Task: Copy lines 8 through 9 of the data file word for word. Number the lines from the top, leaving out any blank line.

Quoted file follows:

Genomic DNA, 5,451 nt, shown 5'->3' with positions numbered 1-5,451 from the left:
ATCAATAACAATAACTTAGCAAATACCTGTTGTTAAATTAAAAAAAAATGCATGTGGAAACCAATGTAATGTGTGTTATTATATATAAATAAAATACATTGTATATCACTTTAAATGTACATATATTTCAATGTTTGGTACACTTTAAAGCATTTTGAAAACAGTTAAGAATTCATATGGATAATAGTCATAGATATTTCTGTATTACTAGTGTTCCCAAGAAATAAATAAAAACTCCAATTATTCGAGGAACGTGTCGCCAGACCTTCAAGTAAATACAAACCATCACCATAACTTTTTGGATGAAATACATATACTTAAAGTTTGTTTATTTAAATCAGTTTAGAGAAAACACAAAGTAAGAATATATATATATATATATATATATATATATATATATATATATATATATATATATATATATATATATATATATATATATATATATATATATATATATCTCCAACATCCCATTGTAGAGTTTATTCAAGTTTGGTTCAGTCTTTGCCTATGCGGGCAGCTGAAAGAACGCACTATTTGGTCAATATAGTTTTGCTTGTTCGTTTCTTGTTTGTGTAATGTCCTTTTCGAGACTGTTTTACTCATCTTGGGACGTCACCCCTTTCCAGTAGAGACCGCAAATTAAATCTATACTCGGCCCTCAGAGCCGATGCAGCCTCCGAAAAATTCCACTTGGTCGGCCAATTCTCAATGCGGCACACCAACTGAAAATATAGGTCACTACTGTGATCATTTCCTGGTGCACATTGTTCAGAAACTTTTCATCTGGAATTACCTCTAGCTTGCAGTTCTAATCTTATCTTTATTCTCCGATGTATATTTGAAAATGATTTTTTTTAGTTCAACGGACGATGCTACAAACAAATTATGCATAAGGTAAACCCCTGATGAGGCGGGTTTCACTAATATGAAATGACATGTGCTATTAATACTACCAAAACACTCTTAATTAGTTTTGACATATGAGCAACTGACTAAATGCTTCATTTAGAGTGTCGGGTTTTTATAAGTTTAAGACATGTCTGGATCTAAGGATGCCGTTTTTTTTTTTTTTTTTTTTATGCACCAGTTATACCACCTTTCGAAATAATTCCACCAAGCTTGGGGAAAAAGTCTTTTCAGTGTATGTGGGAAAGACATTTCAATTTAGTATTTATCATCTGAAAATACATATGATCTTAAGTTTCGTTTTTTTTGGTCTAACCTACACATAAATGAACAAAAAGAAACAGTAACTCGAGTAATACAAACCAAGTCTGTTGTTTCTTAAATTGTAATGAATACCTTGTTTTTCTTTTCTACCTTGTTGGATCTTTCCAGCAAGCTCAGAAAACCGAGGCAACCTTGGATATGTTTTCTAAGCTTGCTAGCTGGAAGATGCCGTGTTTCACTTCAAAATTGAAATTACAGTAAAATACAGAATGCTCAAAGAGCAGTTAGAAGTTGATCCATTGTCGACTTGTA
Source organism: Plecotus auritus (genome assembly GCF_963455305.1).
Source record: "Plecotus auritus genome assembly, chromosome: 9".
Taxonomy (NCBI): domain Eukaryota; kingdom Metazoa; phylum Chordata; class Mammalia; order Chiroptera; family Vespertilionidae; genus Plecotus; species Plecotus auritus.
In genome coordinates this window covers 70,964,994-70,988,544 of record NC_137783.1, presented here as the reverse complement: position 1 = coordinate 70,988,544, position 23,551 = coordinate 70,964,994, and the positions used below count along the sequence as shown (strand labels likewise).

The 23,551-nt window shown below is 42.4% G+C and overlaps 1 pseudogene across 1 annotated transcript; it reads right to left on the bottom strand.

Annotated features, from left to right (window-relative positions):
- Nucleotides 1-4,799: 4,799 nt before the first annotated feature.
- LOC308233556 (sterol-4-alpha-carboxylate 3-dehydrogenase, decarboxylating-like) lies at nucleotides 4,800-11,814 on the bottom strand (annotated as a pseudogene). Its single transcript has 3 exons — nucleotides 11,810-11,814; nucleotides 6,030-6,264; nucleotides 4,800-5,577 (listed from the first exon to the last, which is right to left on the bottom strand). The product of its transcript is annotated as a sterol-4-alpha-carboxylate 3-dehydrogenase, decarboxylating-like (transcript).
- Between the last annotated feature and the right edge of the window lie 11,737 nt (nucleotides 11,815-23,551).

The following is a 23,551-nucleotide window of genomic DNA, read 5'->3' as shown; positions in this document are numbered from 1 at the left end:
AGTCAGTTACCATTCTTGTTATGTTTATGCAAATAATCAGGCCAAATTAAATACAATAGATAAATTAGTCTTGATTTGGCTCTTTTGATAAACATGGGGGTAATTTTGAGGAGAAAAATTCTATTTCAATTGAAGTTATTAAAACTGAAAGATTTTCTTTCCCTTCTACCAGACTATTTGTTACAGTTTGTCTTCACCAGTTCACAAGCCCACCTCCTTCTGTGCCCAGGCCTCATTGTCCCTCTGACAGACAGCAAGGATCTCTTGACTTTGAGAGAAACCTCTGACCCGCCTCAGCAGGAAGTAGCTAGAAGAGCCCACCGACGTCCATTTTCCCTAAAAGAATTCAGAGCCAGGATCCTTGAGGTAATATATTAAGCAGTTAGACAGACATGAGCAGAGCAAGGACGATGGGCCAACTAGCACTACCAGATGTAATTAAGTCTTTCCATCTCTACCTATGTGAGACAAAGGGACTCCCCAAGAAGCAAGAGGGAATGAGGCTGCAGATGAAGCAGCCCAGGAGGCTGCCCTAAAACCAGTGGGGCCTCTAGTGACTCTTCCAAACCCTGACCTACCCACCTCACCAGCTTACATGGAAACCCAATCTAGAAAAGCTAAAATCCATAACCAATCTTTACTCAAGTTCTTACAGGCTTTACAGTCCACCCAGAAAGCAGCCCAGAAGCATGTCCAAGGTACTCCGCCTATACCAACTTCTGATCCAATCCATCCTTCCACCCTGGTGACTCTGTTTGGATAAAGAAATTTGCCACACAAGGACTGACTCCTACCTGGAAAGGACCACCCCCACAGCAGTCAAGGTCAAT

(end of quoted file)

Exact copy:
Annotated features, from left to right (window-relative positions):
- Nucleotides 1-4,799: 4,799 nt before the first annotated feature.